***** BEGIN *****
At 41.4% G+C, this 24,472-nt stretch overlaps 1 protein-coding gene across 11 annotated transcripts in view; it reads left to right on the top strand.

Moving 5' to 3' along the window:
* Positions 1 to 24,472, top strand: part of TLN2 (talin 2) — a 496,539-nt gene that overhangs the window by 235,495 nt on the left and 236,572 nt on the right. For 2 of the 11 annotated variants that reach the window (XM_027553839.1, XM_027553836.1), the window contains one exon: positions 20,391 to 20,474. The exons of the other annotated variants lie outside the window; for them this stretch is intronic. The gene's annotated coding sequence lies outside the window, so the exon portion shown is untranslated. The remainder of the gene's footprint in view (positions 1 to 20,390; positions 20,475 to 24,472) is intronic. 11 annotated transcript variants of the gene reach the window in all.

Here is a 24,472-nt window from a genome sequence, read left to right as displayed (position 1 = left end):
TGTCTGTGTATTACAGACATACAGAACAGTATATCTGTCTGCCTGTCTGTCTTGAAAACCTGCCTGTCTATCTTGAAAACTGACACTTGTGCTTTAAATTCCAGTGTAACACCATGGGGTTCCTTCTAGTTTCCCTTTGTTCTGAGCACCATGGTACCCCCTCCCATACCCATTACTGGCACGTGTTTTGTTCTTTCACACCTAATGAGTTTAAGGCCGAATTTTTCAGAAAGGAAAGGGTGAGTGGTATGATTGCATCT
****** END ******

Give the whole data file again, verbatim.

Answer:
At 41.4% G+C, this 24,472-nt stretch overlaps 1 protein-coding gene across 11 annotated transcripts in view; it reads left to right on the top strand.

Moving 5' to 3' along the window:
* Positions 1 to 24,472, top strand: part of TLN2 (talin 2) — a 496,539-nt gene that overhangs the window by 235,495 nt on the left and 236,572 nt on the right. For 2 of the 11 annotated variants that reach the window (XM_027553839.1, XM_027553836.1), the window contains one exon: positions 20,391 to 20,474. The exons of the other annotated variants lie outside the window; for them this stretch is intronic. The gene's annotated coding sequence lies outside the window, so the exon portion shown is untranslated. The remainder of the gene's footprint in view (positions 1 to 20,390; positions 20,475 to 24,472) is intronic. 11 annotated transcript variants of the gene reach the window in all.

Here is a 24,472-nt window from a genome sequence, read left to right as displayed (position 1 = left end):
TGTCTGTGTATTACAGACATACAGAACAGTATATCTGTCTGCCTGTCTGTCTTGAAAACCTGCCTGTCTATCTTGAAAACTGACACTTGTGCTTTAAATTCCAGTGTAACACCATGGGGTTCCTTCTAGTTTCCCTTTGTTCTGAGCACCATGGTACCCCCTCCCATACCCATTACTGGCACGTGTTTTGTTCTTTCACACCTAATGAGTTTAAGGCCGAATTTTTCAGAAAGGAAAGGGTGAGTGGTATGATTGCATCT